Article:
In addition, just four drivers (A.J. Allmendinger, Darrell “Bubba” Wallace Jr., Ryan Newman and Paul Menard) who started more than one race at Daytona over that span have posted better average finishes than McDowell’s 13.5.
But remember, as I mentioned above, getting “lucky” and surviving wrecks can lead to good finishes, which is often misleading. This clip from the 2018 Coke Zero Sugar 400 at Daytona, however, is why I’m so giddy about McDowell’s chances.
Note: Fast forward to the 2:10:00 mark (lap 89) if video doesn’t start there automatically.
As you can see, McDowell was able to race his way to the lead en route to 20 laps led before crashing out. While 20 laps may not seem like a lot, the entire race is just 160 laps and only Ricky Stenhouse Jr. (51 laps led) was out front for longer than McDowell.
Sure, any driver can find his way toward the front of the field at Daytona through the draft and sheer luck, but can he then make something of it and get to the lead? McDowell proved last year that he can.
And for those who didn’t watch the video or pay close attention, broadcaster Jeff Burton offers another piece of valuable information that backs McDowell.
McDowell currently drives the #34 Ford for Front Row Motorsports. As Burton mentions during the clip, through a technical alliance McDowell’s Daytona cars are built and prepared by Roush Fenway Racing.
Roush Fenway provides fantastic equipment at restrictor plate racetracks, led by Stenhouse Jr.
Ricky not only led the most laps at the 2018 Coke Zero Sugar 400 (as mentioned above), but he’s had plenty of success over the past few years at restrictor plate tracks, winning the same race in 2017 and the Geico 500 at Talladega the same year.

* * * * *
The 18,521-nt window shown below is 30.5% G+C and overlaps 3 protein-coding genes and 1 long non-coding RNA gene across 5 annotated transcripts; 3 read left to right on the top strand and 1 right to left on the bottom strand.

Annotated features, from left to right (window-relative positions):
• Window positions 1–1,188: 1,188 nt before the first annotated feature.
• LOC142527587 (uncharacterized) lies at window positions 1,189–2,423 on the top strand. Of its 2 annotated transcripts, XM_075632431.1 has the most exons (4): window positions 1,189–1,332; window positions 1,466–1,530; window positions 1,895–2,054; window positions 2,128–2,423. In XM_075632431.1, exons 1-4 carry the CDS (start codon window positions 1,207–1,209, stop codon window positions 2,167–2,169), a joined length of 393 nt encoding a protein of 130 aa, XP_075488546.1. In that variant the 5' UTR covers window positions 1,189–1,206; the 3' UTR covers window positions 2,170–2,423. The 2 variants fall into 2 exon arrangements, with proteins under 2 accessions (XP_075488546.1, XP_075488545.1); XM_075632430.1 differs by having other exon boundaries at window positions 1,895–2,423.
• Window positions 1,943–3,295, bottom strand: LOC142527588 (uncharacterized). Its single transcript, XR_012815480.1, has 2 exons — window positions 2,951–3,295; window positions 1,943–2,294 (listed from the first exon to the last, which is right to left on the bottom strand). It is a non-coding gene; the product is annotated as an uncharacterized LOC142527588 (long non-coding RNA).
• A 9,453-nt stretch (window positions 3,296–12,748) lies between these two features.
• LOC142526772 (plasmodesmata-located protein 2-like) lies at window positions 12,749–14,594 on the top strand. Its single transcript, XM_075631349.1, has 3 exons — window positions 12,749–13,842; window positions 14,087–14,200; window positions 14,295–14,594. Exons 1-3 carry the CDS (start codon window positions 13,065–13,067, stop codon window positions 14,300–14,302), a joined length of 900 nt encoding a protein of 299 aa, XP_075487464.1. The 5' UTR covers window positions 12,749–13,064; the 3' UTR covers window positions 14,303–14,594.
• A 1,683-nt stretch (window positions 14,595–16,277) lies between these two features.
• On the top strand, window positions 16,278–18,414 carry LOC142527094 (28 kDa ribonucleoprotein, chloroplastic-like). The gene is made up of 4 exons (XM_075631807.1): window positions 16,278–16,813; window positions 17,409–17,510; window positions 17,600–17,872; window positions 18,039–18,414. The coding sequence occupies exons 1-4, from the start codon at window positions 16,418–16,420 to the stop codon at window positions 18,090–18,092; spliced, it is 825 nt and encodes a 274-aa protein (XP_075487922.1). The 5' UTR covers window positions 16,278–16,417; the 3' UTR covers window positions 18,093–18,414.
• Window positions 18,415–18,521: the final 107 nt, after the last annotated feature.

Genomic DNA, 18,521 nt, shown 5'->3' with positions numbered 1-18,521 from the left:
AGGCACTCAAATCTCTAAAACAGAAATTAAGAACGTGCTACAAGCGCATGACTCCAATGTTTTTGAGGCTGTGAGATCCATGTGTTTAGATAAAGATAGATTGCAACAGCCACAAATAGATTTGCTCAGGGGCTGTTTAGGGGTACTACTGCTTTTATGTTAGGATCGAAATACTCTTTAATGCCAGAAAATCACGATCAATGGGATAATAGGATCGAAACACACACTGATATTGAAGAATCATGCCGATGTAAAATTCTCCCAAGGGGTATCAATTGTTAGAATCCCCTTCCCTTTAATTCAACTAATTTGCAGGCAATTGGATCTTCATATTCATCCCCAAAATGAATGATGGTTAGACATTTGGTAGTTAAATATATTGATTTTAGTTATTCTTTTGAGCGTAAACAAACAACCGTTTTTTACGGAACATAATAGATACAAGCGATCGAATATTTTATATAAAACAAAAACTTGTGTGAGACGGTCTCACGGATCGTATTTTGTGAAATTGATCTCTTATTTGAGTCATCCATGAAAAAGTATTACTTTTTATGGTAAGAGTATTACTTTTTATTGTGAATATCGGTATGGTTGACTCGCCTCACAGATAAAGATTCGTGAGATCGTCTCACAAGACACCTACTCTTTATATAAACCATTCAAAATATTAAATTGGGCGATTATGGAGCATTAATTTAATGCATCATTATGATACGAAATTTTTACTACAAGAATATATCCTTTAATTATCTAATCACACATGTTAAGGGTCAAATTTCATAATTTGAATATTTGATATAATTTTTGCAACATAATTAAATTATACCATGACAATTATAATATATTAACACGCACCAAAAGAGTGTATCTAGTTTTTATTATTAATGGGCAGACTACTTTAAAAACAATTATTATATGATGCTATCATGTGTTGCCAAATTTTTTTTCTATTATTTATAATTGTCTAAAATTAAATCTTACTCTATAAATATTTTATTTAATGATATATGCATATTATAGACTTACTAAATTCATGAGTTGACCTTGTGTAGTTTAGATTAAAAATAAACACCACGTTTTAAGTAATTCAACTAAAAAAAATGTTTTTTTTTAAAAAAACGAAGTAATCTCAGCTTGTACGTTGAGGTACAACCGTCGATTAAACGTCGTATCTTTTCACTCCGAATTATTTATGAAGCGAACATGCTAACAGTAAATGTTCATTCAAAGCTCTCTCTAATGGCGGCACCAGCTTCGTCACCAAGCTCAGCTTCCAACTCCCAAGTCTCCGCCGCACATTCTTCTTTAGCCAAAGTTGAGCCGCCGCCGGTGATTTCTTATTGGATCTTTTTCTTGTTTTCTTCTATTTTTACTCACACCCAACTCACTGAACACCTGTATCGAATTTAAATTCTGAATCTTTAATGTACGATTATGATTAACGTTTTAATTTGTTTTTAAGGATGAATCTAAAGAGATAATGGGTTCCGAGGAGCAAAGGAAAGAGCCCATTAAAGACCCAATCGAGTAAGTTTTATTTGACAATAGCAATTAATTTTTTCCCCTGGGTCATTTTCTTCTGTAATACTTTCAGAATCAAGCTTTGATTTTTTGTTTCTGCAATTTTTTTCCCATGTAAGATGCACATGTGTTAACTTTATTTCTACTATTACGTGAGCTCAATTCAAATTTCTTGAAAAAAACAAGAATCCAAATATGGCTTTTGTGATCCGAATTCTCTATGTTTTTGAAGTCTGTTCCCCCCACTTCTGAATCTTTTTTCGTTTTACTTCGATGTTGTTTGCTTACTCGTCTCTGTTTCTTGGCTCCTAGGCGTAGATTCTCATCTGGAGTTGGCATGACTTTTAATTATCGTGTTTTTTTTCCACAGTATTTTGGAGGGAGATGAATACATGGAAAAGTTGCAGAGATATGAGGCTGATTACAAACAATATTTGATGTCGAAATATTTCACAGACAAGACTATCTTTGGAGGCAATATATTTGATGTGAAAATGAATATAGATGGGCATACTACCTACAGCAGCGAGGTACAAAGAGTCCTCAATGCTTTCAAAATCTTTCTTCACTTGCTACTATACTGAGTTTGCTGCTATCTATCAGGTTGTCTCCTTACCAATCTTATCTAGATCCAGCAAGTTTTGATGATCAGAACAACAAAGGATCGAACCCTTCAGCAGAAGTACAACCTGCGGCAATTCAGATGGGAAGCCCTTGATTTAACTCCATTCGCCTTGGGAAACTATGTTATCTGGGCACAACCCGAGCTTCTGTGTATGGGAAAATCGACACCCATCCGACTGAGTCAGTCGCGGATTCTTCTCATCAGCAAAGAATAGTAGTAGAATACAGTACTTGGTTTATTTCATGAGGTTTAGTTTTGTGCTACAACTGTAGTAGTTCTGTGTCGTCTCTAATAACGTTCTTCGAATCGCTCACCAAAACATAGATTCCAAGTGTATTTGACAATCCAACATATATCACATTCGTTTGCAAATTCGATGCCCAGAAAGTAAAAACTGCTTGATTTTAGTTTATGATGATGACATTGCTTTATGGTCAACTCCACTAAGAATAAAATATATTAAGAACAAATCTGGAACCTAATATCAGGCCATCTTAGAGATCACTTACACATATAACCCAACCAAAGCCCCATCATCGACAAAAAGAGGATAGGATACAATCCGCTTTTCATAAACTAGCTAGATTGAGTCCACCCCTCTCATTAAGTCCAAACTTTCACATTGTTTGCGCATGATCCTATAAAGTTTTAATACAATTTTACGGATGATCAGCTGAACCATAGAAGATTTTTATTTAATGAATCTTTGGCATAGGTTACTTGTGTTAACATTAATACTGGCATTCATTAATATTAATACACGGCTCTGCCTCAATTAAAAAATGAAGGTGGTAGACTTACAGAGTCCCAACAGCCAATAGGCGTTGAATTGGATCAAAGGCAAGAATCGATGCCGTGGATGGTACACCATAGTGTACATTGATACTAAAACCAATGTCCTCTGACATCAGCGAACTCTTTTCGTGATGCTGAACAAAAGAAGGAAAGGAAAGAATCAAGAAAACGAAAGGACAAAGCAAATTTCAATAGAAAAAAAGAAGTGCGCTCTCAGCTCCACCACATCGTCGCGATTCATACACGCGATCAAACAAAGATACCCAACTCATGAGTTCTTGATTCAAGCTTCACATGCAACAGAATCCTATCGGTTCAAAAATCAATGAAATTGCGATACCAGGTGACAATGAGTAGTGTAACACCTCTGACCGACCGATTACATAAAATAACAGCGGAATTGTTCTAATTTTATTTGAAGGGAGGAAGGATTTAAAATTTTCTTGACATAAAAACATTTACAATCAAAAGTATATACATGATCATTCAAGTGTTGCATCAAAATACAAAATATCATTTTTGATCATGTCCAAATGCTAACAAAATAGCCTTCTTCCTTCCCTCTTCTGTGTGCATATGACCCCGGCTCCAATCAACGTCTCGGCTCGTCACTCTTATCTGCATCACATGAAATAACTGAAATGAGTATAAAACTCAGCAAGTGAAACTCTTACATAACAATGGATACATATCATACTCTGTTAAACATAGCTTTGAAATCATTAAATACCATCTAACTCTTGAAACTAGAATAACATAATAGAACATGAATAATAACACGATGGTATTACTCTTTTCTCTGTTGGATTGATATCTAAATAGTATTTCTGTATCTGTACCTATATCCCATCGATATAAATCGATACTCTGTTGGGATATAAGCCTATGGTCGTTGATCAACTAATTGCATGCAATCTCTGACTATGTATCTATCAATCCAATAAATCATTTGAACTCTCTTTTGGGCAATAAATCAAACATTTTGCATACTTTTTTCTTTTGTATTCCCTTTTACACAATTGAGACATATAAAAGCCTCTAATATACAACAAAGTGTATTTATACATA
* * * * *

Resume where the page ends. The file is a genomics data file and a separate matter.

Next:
And if your’re still not fully convinced to take a shot with McDowell, Front Row Motorsports named Drew Blickensderfer as McDowell’s new crew chief on Wednesday. Along with being a fun name to say out loud, Blickensderfer is both adept and experienced at setting up restrictor plate racecars.
Drew won the 2009 Daytona 500 while calling the shots for Matt Kenseth, then led David Ragan to a victory at Daytona in the 2011 Coke Zero 500.
And in 2018, Blickensderfer guided Bubba Wallace, also in subpar equipment like McDowell, to a second-place finish in the 500.
McDowell has the equipment and team that can get him up front at Daytona, and has proven he can stay near the lead and can even grab it if the situation presents itself. At a price of 200-1, this bet provides almost no risk for an incredibly high reward.
A handful of shops, including the Westgate Las Vegas SuperBook, have McDowell available at 200-1. I have seen him as high as 220-1, so be sure to shop for the best number.
Am I calling my shot and saying McDowell will win? Absolutely not. But at these odds, everyone betting the 2019 Daytona 500 should have a couple of bucks on him in case McDowell does pull off the miracle.